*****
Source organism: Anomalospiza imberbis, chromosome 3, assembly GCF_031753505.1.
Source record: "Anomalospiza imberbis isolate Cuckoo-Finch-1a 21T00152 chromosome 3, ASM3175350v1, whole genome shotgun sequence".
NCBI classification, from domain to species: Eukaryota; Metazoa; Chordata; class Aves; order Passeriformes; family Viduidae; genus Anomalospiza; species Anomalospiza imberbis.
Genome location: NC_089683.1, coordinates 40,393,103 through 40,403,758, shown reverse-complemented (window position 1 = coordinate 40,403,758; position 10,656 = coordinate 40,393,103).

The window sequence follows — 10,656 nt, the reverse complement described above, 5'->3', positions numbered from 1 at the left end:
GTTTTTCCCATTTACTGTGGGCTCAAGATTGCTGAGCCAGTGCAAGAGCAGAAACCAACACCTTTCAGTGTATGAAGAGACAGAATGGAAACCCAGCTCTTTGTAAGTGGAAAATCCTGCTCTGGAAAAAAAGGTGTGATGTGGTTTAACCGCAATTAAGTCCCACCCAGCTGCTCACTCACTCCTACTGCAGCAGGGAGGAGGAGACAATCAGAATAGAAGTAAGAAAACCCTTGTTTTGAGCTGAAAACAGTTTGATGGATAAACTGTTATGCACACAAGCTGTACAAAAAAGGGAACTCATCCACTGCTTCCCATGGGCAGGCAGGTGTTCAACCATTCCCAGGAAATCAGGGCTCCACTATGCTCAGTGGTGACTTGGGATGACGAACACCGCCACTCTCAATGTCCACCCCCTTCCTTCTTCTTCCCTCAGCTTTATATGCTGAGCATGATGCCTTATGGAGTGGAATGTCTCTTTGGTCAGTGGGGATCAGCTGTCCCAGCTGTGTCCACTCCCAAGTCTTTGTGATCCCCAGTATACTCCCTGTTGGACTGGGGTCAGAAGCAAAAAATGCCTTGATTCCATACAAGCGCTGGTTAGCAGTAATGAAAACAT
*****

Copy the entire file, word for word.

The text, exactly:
Source organism: Anomalospiza imberbis, chromosome 3, assembly GCF_031753505.1.
Source record: "Anomalospiza imberbis isolate Cuckoo-Finch-1a 21T00152 chromosome 3, ASM3175350v1, whole genome shotgun sequence".
NCBI classification, from domain to species: Eukaryota; Metazoa; Chordata; class Aves; order Passeriformes; family Viduidae; genus Anomalospiza; species Anomalospiza imberbis.
Genome location: NC_089683.1, coordinates 40,393,103 through 40,403,758, shown reverse-complemented (window position 1 = coordinate 40,403,758; position 10,656 = coordinate 40,393,103).

The window sequence follows — 10,656 nt, the reverse complement described above, 5'->3', positions numbered from 1 at the left end:
GTTTTTCCCATTTACTGTGGGCTCAAGATTGCTGAGCCAGTGCAAGAGCAGAAACCAACACCTTTCAGTGTATGAAGAGACAGAATGGAAACCCAGCTCTTTGTAAGTGGAAAATCCTGCTCTGGAAAAAAAGGTGTGATGTGGTTTAACCGCAATTAAGTCCCACCCAGCTGCTCACTCACTCCTACTGCAGCAGGGAGGAGGAGACAATCAGAATAGAAGTAAGAAAACCCTTGTTTTGAGCTGAAAACAGTTTGATGGATAAACTGTTATGCACACAAGCTGTACAAAAAAGGGAACTCATCCACTGCTTCCCATGGGCAGGCAGGTGTTCAACCATTCCCAGGAAATCAGGGCTCCACTATGCTCAGTGGTGACTTGGGATGACGAACACCGCCACTCTCAATGTCCACCCCCTTCCTTCTTCTTCCCTCAGCTTTATATGCTGAGCATGATGCCTTATGGAGTGGAATGTCTCTTTGGTCAGTGGGGATCAGCTGTCCCAGCTGTGTCCACTCCCAAGTCTTTGTGATCCCCAGTATACTCCCTGTTGGACTGGGGTCAGAAGCAAAAAATGCCTTGATTCCATACAAGCGCTGGTTAGCAGTAATGAAAACAT